If I had to represent California with a single plant genus, I couldn't choose a tree. California's trees are the defining features of ecosystems -- the gray pine belt, the red fir belt, the redwood coast, the oak-studded grasslands -- but none embraces the whole diversity of the state.
But across most of California, at most elevations and in a huge range of ecosystem types, there's some kind of Arctostaphylos -- a manzanita.
But of course it's more closely related to blueberries than to apples.
Wherever it appears, manzanita is so peculiar, so unlike anything around it, and so adept at revealing its own inner ilfe, that it always draws my attention. And while they extend down into Mexico and creep in prostrate forms through the Pacific Northwest toward the arctic, the big in-your-face manzanita shrub -- with its warmly colored bark, its constantly twisting branches, and its stiff exclamatory leaves -- is mostly a creature of California.
Like the divaricating shrubs of New Zealand, manzanita branches seem to bend at every growth bud, yielding an endlessly wavy structure. Like some New Zealanders, too, its leaves are sparse enough to create interior rooms that draw the eye.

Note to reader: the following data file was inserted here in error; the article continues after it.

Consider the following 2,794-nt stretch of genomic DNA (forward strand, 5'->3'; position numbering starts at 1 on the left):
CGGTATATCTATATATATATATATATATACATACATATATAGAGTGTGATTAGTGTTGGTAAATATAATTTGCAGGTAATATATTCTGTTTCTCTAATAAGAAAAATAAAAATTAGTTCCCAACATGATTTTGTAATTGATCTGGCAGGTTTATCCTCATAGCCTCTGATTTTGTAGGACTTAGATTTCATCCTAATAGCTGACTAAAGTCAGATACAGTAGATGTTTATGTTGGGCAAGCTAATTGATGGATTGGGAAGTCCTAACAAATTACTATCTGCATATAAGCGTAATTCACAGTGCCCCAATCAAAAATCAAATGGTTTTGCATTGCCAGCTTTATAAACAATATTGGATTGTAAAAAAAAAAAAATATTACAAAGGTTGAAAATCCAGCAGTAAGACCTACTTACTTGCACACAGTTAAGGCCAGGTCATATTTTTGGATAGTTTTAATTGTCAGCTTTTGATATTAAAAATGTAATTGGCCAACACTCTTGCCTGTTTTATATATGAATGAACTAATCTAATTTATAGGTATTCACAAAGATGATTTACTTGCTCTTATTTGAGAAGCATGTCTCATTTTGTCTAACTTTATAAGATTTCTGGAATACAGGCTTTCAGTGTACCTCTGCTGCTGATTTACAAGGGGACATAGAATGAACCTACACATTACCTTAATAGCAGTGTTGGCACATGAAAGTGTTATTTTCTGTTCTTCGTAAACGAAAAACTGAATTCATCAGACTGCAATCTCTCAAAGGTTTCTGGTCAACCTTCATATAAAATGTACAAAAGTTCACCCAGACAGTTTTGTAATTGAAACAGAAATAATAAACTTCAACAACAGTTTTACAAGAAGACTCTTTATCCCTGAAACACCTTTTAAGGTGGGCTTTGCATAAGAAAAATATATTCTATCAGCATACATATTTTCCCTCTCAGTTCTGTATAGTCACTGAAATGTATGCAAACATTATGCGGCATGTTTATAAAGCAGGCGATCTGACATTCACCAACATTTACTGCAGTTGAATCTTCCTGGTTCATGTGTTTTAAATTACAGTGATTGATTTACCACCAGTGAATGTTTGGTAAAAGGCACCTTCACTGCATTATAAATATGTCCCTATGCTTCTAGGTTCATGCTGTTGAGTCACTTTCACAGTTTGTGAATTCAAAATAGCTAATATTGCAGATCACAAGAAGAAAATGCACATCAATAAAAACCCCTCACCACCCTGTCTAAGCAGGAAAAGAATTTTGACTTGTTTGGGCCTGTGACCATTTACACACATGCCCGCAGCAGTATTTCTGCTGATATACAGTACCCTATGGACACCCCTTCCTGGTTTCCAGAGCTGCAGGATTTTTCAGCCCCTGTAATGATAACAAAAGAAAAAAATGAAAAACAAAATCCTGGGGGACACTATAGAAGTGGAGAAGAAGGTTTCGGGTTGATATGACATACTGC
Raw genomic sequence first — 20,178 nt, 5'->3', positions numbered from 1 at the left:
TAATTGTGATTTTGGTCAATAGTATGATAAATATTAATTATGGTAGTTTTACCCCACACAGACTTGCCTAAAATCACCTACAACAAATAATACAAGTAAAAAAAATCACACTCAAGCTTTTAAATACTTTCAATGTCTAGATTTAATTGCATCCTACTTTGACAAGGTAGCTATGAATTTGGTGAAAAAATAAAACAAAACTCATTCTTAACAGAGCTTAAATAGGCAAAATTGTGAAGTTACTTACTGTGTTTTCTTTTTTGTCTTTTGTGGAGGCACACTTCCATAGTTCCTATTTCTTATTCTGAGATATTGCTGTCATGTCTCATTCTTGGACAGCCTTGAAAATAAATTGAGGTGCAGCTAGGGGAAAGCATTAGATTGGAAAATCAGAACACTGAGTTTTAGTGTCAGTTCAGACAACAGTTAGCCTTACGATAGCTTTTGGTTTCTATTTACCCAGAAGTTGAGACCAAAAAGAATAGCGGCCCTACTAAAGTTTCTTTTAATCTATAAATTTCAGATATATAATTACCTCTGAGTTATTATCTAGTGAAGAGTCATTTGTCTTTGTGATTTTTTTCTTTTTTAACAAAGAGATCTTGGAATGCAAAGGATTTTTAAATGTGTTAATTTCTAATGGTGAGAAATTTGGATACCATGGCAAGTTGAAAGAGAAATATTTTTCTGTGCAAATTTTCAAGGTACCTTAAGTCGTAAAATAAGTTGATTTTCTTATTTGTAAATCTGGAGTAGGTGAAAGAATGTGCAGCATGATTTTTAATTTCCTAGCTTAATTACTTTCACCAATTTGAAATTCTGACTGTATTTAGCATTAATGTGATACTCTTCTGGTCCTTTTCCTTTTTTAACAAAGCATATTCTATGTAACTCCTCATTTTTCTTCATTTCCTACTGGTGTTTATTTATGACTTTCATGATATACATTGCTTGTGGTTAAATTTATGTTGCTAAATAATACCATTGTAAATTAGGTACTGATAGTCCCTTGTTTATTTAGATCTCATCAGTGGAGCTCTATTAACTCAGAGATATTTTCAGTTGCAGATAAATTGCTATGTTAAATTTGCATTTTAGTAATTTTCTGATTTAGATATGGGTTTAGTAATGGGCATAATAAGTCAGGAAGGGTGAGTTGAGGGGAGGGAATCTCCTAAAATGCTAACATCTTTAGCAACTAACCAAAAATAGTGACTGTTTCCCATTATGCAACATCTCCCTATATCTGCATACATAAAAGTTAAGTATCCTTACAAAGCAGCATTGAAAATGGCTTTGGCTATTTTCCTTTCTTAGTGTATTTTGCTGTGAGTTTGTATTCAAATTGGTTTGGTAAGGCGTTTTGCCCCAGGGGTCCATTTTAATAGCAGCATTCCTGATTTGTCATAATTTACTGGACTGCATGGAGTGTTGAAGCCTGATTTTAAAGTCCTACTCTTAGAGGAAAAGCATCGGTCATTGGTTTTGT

The bark is red in age, closer to butterscotch in youth -- colors so specific and insistent that one wonders about their evolutionary purpose.
They are often adept at filling wind-sculpted gaps in rock, completing a larger geometric shape.
And of course, they die magnificently, a screaming silver-white that recalls New Caledonian ferns. (Is my taste in plants too operatic, and if so, why don't I like opera more than I do?)
Indeed, manzanita is never more striking than when partly-dead. Often, the living tissue is a sinuous strip on just one side of the branch. It can look like a fluid coating, not part of the branch at all.
Of course, it's true of all branches and trunks that life is just at the surface, not within. But few plants are quite so adept at illustrating the point.
Never have I seen a plant that engages so intricately with its own dead remains.